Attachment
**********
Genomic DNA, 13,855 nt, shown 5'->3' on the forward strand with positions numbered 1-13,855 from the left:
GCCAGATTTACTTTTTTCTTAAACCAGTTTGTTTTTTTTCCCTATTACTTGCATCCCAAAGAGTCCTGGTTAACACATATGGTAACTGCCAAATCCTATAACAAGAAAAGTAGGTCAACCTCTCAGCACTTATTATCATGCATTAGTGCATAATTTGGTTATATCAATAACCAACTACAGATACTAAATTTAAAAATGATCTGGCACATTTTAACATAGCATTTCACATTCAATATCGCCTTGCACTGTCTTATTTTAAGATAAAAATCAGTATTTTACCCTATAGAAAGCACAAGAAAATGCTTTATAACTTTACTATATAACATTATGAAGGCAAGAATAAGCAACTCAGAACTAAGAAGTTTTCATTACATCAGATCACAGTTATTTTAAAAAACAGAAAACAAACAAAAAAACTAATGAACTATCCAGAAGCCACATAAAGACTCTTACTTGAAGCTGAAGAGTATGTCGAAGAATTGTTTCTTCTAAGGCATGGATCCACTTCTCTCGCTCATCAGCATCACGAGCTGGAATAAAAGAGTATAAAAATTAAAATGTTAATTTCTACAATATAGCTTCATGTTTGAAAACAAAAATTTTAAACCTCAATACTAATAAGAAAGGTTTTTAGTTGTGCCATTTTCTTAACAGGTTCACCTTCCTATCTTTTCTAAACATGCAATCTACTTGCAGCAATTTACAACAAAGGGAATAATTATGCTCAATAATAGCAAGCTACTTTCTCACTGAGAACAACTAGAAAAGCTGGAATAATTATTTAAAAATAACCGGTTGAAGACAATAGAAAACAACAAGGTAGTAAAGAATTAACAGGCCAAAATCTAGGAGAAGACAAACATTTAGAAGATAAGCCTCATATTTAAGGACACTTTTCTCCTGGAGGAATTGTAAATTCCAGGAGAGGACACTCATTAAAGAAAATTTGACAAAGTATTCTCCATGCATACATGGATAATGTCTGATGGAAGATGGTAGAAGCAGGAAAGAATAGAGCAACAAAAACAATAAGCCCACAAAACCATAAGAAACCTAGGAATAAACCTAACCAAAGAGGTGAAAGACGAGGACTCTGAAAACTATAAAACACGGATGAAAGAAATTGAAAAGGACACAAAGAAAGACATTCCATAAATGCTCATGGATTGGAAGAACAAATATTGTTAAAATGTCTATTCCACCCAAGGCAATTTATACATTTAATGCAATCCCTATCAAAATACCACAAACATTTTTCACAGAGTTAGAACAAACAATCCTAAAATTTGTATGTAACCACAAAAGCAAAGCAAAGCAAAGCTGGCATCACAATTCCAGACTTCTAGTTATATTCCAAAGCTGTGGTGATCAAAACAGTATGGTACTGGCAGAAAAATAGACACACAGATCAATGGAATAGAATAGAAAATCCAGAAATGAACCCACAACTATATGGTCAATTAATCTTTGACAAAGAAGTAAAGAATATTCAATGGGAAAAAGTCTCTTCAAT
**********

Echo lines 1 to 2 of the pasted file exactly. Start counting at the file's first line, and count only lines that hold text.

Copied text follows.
Genomic DNA, 13,855 nt, shown 5'->3' on the forward strand with positions numbered 1-13,855 from the left:
GCCAGATTTACTTTTTTCTTAAACCAGTTTGTTTTTTTTCCCTATTACTTGCATCCCAAAGAGTCCTGGTTAACACATATGGTAACTGCCAAATCCTATAACAAGAAAAGTAGGTCAACCTCTCAGCACTTATTATCATGCATTAGTGCATAATTTGGTTATATCAATAACCAACTACAGATACTAAATTTAAAAATGATCTGGCACATTTTAACATAGCATTTCACATTCAATATCGCCTTGCACTGTCTTATTTTAAGATAAAAATCAGTATTTTACCCTATAGAAAGCACAAGAAAATGCTTTATAACTTTACTATATAACATTATGAAGGCAAGAATAAGCAACTCAGAACTAAGAAGTTTTCATTACATCAGATCACAGTTATTTTAAAAAACAGAAAACAAACAAAAAAACTAATGAACTATCCAGAAGCCACATAAAGACTCTTACTTGAAGCTGAAGAGTATGTCGAAGAATTGTTTCTTCTAAGGCATGGATCCACTTCTCTCGCTCATCAGCATCACGAGCTGGAATAAAAGAGTATAAAAATTAAAATGTTAATTTCTACAATATAGCTTCATGTTTGAAAACAAAAATTTTAAACCTCAATACTAATAAGAAAGGTTTTTAGTTGTGCCATTTTCTTAACAGGTTCACCTTCCTATCTTTTCTAAACATGCAATCTACTTGCAGCAATTTACAACAAAGGGAATAATTATGCTCAATAATAGCAAGCTACTTTCTCACTGAGAACAACTAGAAAAGCTGGAATAATTATTTAAAAATAACCGGTTGAAGACAATAGAAAACAACAAGGTAGTAAAGAATTAACAGGCCAAAATCTAGGAGAAGACAAACATTTAGAAGATAAGCCTCATATTTAAGGACACTTTTCTCCTGGAGGAATTGTAAATTCCAGGAGAGGACACTCATTAAAGAAAATTTGACAAAGTATTCTCCATGCATACATGGATAATGTCTGATGGAAGATGGTAGAAGCAGGAAAGAATAGAGCAACAAAAACAATAAGCCCACAAAACCATAAGAAACCTAGGAATAAACCTAACCAAAGAGGTGAAAGACGAGGACTCTGAAAACTATAAAACACGGATGAAAGAAATTGAAAAGGACACAAAGAAAGACATTCCATAAATGCTCATGGATTGGAAGAACAAATATTGTTAAAATGTCTATTCCACCCAAGGCAATTTATACATTTAATGCAATCCCTATCAAAATACCACAAACATTTTTCACAGAGTTAGAACAAACAATCCTAAAATTTGTATGTAACCACAAAAGCAAAGCAAAGCAAAGCTGGCATCACAATTCCAGACTTCTAGTTATATTCCAAAGCTGTGGTGATCAAAACAGTATGGTACTGGCAGAAAAATAGACACACAGATCAATGGAATAGAATAGAAAATCCAGAAATGAACCCACAACTATATGGTCAATTAATCTTTGACAAAGAAGTAAAGAATATTCAATGGGAAAAAGTCTCTTCAAT